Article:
We received this very good question from Brian about how badly scammers can hurt you once they capture your information:

I’m trying to answer a question I don’t see asked anywhere online.

I was recently victimized by an overpayment scam, and presumably a fake check. I fill out a new fraud report every day, but am slowly coming to terms with the loss (though I can’t believe there is no class action lawsuit or something against the banks for “clearing checks” and misleading you when you ask them what that means).

Anyway, my question is how vulnerable am I to be revictimized by this scammer? He doesn’t have any account numbers or anything. I did write my account number on the back of the check when I endorsed it, though.

What happens to that physical check when it is returned? Will this guy see it again? He has my name, address and phone… even if he can’t access my account can he use this information to mock up another fake check and send it to someone else?

Before I took the fake check to my bank, I called the issuing bank (I got their number from their website) and they verified the routing and account numbers as well as the company name on the check.

As long as he doesn’t have my account number I’m not too worried. But if the fake check makes its way back to him, I am concerned.


This reader was scammed once, apparently putting his real name and contact information on what proved to be a fake check. Should he be worried? The short answer is yes: any time a proven scumbag knows your name and where you live, you should be careful. However, what is the real threat, and have people been hurt by having their info out there like this before?

We turned to the real expert for answers to this question: Snoskred, who knows all there is to know about fake check scams. We’ve invited her to respond in the comments section of this post.

Thanks for speaking up, Brian! I hope your questions will help others.

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  • Joe

    Thanks, Ben. The only problem with this advice is that banks have often told victims that yes, the check is good. The bank then comes back later (up to a year later) and says to the victim, hey, you cashed a bogus check and you owe us $2900 plus fees. Read Snoskred’s links in the above post–you’ll get the whole horror story.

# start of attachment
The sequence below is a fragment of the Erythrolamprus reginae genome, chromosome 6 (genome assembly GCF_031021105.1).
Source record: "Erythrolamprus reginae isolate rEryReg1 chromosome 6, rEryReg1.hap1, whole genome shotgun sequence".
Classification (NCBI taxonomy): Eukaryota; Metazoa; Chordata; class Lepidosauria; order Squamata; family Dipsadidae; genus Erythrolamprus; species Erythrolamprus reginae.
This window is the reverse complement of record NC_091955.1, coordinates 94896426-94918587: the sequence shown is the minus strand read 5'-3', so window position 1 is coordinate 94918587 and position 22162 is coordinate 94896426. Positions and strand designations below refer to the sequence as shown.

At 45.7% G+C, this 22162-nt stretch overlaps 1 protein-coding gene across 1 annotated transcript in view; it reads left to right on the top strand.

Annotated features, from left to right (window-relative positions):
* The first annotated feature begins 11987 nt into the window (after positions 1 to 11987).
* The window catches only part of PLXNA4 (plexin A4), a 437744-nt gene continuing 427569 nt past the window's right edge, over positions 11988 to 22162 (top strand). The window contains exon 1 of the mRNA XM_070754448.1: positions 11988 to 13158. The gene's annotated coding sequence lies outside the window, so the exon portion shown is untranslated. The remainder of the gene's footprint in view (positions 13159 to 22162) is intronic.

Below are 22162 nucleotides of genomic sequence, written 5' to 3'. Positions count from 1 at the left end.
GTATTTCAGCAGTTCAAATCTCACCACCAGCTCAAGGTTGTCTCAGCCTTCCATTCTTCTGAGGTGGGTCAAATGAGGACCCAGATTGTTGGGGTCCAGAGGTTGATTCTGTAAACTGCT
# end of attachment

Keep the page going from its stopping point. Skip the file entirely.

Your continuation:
• ben campbell
    ben campbell

    dear brian, I got the old i’ve won a lottery scam in the mail the other day i call the number of the scammer just for kicks his number was of is 12898881926 he was a black man said i was a lucker winner put the 2900.00 check i got in the bank and call him back in two working days after the check had cleared i talked to my banker she call union bank ok california they said it was a fake check then she made a copy of it what happed then i dont know but i didnt get scammed i thought about calling the scammer back and giving him an ear full but i never did probably never will so pass on to your readers that if this happens to them all they have to do is call their bank or the bank the check is written on to see if the check is good they will be glad you did is alot better then being scammed , ben

  • Brian

    Thanks. That puts me a little more at ease.

  • Snoskred

    The chances of a scammer seeing that check again are extremely unlikely. The only people who will see that check now are the bank and law enforcement.

    It is not likely that the company who appeared on the check would be able to get access to it. The scammer has no hope of getting access to it – and trying to get access to it would put them at risk of arrest.

    You’re pretty safe with the address. It is unlikely that they will turn up on your doorstep. Scammers want to scam more money out of people – they’ll be focusing on that, not on harassing people they tried to scam previously. You could raise your security precautions around home for a little bit, if you feel it necessary.

    He can’t use your address, name or phone number to create a fake check with your details on it. He needs your account information to do that. Plenty of companies give that information out when asked, that is who the scammers tend to target which is why you got a check with a company name on it – and also why the routing and account numbers matched the company name.

    Scam victims have certainly been kidnapped and killed before but so far this has happened only when they travel to Africa to meet their scammers in person. Once a scammer gets out of Africa it is very unlikely they will do anything that might result in their being sent back there and kidnap and murder are two things they generally steer clear of. They tend to concentrate on counterfeiting checks when they land in the USA or Canada. Maybe they think that won’t get them deported. They’re wrong, because if they get caught they will be deported.

    The scammer may try to contact you again, and they may try a different scam on you seeing as they managed to scam you once. If they can’t manage to scam you, they will pass your email address on to every scamming friend they know.

    My advice would be to close the email account you used to email them and open a brand new one, and get educated on the scams that are out there. They can’t scam you if you know all their tricks.

    The most important thing to remember is – no money is coming to you as a surprise via your email inbox. If someone you don’t know contacts you offering you money, it HAS to be a scam.

    I hope that helps. ;)


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